Shadow bank weaknesses forced Fed's market rescue, Quarles says
A top Federal Reserve official is issuing a warning about fast-growing and largely unregulated shadow lenders: They were a big factor in why central banks had to save markets earlier this year, and much more needs to be done to assess the risks posed by the sector.
The coronavirus crisis has exposed potential weaknesses tied to nonbank financial firms, including excessive leverage, interconnectedness and instances of assets freezing up that investors assumed were akin to cash, according to Federal Reserve Vice Chairman Randal Quarles. Such factors left central banks with no option other than intervening, he said, speaking in his capacity as chairman of the global Financial Stability Board.
"While extraordinary central bank interventions calmed capital markets, which remained open and enabled firms to raise new and longer-term financing, such measures should not be required," Quarles wrote in letter dated Tuesday to his counterparts at other central banks. It's "more important than ever" to understand the possible threats of nonbanks, he added.
In mid-March the Fed started rolling out emergency lending facilities focused on ultra-short-term credit markets that dried up as companies, banks and investors began hoarding cash. One of the quickest programs established was the Money Market Fund Liquidity Facility. It was crucial to restoring order because institutional investors began withdrawing rapidly from so-called prime money market funds, vehicles that invest partly in short-term company IOUs.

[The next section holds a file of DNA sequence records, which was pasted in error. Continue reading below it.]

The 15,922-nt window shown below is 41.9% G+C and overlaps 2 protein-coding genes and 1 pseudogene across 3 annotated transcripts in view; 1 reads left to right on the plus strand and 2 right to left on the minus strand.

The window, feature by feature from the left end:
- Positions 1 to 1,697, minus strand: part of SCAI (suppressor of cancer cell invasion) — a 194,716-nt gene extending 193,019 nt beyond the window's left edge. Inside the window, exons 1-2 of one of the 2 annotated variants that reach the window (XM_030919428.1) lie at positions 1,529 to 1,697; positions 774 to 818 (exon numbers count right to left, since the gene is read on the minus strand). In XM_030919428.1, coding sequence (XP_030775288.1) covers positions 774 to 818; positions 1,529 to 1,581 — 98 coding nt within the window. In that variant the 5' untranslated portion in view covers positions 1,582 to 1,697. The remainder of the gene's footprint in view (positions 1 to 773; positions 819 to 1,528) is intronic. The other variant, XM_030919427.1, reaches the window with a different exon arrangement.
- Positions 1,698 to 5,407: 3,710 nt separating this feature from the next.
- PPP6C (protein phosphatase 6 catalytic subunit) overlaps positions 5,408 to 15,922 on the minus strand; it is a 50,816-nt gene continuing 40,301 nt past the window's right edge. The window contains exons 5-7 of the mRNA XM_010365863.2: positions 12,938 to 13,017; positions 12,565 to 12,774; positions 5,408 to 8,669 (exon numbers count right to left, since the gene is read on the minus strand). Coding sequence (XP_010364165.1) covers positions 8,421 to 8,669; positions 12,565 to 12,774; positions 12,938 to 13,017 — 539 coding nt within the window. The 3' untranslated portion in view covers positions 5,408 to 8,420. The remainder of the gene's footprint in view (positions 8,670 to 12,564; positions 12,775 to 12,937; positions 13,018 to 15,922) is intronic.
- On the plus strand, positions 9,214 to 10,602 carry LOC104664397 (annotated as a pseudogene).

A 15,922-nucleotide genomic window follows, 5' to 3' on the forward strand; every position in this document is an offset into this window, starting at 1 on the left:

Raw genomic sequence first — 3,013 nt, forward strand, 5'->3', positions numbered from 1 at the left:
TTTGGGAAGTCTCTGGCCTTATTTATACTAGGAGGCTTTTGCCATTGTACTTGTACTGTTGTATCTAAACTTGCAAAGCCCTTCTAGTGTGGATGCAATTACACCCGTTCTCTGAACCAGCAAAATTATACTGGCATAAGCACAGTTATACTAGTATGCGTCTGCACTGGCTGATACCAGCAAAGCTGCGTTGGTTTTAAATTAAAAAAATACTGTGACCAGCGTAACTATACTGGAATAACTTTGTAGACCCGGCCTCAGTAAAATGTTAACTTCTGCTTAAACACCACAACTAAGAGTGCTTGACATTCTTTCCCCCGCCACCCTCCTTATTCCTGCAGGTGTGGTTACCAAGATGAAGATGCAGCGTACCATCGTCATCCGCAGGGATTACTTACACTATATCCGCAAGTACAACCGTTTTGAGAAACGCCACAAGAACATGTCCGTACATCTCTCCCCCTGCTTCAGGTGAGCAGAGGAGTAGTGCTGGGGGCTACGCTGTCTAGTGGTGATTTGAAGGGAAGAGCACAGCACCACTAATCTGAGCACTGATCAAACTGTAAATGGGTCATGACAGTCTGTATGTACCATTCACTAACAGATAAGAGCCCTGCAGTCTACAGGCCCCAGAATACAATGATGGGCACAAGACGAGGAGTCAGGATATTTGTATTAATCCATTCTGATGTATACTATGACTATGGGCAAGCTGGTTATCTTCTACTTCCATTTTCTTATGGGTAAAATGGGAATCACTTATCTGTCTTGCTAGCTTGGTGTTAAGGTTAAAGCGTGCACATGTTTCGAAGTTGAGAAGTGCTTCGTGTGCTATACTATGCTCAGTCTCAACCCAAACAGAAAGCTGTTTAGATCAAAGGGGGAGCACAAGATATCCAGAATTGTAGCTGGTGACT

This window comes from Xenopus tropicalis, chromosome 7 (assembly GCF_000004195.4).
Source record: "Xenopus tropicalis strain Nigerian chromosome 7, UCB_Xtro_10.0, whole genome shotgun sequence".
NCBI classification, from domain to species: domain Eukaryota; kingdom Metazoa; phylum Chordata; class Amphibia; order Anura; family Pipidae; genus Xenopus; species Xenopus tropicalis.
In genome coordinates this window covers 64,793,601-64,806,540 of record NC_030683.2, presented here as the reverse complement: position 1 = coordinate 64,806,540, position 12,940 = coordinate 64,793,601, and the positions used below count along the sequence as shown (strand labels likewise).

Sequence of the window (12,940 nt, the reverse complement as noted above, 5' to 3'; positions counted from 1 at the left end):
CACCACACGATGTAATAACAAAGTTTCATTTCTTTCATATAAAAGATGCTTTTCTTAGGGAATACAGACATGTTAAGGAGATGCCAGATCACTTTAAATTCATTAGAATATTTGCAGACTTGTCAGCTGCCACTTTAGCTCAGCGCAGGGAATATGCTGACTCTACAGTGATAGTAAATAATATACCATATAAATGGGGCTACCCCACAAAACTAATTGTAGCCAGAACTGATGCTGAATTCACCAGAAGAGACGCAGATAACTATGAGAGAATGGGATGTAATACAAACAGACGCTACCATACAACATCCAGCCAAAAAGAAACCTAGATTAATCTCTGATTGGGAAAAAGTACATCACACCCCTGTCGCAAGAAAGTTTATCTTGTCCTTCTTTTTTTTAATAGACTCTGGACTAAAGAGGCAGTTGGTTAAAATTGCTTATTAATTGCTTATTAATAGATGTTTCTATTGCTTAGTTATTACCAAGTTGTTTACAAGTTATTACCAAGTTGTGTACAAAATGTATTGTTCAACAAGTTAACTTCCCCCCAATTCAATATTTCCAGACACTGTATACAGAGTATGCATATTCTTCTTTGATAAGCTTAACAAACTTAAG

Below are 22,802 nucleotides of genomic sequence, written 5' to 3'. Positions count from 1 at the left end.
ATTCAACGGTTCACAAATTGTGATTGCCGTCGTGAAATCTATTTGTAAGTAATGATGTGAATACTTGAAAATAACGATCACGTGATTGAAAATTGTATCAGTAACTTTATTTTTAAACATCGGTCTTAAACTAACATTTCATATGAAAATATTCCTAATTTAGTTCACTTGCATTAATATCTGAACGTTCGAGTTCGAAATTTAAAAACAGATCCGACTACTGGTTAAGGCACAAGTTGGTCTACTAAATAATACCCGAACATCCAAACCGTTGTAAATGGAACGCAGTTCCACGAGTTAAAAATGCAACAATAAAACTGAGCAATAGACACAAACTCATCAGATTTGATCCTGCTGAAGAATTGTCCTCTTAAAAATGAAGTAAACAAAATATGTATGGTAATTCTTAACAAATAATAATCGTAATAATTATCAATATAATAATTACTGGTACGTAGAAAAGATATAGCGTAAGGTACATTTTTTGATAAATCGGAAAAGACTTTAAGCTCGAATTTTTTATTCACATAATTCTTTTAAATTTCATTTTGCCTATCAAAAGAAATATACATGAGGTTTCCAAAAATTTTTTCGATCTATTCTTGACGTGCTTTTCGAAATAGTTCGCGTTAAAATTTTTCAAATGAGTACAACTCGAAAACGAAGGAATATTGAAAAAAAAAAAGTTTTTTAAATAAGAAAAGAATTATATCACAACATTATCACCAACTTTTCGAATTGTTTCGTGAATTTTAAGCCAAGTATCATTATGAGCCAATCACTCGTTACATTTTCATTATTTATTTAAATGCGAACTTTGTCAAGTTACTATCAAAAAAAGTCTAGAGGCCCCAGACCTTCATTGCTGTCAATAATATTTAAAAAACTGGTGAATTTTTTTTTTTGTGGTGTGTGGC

Since the disruption, at least one big provider of institutional prime money funds, Fidelity Investments, announced it would shut down those funds and steer customers mainly into funds that invest exclusively in government-backed securities. Boston Fed President Eric Rosengren reacted by saying he hoped other fund providers would follow suit.
In his letter, Quarles also warned of the risk of renewed turmoil to financial markets, notwithstanding the unprecedented support already provided by policy makers.
"We may be seeing significant pricing disconnects between the market and economic fundamentals, which could result in sudden and sharp repricing," Quarles wrote. "The impacts of these economic strains may be amplified in emerging markets, given the risks to their currency and debt markets from capital outflows."
After plummeting in March with the onset of the pandemic, the S&P 500 has rebounded sharply and is closing in on levels that prevailed at the start of this year. U.S. unemployment, in contrast, is more than three times higher than it was before the Covid-19 outbreak, and now stands at 11.1%
Following the 2008 financial crisis, regulators and lawmakers imposed aggressive new limits on banks. But reforms such as the Dodd-Frank Act did little to boost oversight of nonbank firms that contributed to the meltdown. Agencies still have limited authority over investment funds, mortgage firms and insurers — even as such firms have stepped up their activity in financial markets.
The FSB expects to conclude a review of the March turbulence by November, Quarles said. As international regulators get a better sense of the vulnerabilities, it'll help them decide "where policy responses may be needed," he said.